So now, what do we want to be when we grow up? That is a seminal question for ourselves and our investors, as we move our way through 2014. We are past the days when everything on the cost side of our business was excused in the name of the brand, but let's not allow anyone to misinterpret the eradication of that false premise. Now, more than ever, we are ferociously protecting and investing in our brand. Monetization and growth opportunities across all business lines in North America and in deed abroad are vigorously being pursued. We have unshackled ourselves from external distraction and from internal incumbencies, and some of the best and brightest in our business, I am confident that we will make smart decisions with the capital entrusted to us by you, our shareholders, and that the best years for our company are indeed ahead of us.

I will now hand the call over to Ken West, our Chief Financial Officer, and he will take you through the details of our fourth quarter and full year 2013 results.

Ken West

Thank you, Dan, and good morning everyone. I will review our business progress in the fourth quarter with a perspective around 2013 as a whole, provide early insights into 2014, and then Dan and I will address questions.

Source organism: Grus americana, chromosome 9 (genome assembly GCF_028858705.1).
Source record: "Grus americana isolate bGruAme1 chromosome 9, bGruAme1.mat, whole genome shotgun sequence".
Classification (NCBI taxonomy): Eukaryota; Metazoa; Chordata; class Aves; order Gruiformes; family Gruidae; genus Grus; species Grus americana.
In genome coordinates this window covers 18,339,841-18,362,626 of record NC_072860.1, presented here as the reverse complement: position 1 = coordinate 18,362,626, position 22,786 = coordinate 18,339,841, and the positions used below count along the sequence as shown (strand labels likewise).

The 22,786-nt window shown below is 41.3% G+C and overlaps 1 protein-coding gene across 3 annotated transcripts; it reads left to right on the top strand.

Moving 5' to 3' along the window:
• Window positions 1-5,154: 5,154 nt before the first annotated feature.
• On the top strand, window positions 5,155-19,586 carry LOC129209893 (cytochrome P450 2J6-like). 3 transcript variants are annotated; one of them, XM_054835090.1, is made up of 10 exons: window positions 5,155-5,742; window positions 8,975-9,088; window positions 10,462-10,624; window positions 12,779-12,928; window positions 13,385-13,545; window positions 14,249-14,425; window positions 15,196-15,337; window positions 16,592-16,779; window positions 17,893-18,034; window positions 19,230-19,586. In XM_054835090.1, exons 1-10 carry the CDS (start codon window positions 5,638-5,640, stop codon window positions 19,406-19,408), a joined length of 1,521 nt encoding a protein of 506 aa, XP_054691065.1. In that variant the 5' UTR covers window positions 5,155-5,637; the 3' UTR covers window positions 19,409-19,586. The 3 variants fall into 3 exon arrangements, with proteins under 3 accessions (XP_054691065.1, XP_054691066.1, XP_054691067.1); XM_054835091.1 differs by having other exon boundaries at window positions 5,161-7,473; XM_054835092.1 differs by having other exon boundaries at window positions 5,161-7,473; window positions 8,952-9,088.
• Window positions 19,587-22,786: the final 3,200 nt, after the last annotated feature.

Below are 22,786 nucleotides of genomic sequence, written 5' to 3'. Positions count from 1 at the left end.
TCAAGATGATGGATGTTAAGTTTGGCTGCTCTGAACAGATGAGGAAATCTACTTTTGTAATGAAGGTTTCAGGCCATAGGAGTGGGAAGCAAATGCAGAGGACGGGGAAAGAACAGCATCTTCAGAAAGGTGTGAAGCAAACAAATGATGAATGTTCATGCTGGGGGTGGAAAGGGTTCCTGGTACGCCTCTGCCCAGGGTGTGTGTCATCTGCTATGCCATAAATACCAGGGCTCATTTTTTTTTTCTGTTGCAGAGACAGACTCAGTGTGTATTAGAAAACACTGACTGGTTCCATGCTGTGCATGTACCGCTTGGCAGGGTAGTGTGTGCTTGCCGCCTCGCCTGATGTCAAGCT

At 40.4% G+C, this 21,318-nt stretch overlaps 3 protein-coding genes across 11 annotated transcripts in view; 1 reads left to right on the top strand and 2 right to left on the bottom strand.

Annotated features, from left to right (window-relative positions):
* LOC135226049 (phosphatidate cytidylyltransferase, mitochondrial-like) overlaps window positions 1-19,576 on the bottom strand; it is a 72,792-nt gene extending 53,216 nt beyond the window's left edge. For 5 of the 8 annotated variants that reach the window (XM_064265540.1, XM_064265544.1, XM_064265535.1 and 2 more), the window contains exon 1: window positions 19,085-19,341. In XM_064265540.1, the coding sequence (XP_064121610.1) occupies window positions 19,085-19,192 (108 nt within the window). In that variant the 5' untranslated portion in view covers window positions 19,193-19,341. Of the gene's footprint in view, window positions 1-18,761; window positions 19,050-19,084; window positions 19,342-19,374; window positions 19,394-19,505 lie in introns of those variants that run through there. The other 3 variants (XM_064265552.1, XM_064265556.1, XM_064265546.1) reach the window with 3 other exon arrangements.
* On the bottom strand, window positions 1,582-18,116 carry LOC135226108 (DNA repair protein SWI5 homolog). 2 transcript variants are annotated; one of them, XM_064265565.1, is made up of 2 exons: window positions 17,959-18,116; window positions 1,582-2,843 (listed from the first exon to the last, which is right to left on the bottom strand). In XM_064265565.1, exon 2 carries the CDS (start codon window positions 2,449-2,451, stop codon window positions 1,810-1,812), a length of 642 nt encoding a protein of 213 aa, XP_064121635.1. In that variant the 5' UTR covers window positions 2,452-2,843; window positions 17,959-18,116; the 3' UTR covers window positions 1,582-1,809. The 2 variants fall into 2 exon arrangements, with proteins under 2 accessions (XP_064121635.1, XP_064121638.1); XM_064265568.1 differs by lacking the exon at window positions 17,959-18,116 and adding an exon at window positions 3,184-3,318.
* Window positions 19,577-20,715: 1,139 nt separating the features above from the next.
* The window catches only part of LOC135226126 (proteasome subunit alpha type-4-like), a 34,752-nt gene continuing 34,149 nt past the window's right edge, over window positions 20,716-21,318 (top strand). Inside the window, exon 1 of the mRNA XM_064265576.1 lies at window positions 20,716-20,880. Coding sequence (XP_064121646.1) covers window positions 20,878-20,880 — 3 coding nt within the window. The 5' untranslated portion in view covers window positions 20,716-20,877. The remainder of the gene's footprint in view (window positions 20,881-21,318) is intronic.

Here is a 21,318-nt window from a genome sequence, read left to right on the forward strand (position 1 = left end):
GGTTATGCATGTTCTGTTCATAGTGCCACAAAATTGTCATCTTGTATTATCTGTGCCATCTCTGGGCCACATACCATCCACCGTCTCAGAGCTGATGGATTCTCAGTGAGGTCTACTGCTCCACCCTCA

Overall, our results for the fourth quarter showed bottom line improvement year-over-year. Total revenues were $47.4 million in the fourth quarter of 2013 compared to $56.4 million in the fourth quarter of 2012, as growth in merchandising revenues was offset by lower revenues from publishing, which reflects the company's strategic decisions last year and the publication of two print titles.

Despite lower top line performance, operating income grew to $5.9 million compared to $1.4 million in the prior year, and basic and diluted net income per share was $0.12, up from $0.02 in the prior year. Results for full year 2013 also mirrored top line decline, along side improved bottom line operating results. Total revenues came in at $160.7 million compared to $197.6 million in the prior year.

Total operating loss was $1.9 million, compared to an operating loss of $56.4 million in the prior year, and included in our 2013 results were restructuring charges of approximately $3.4 million; $2.8 million recognized in the fourth quarter. Our 2012 results included a $44.3 million non-cash charge for the write down of goodwill and restructuring charges of $4.8 million; $3.5 million of which was recognized in last year's fourth quarter.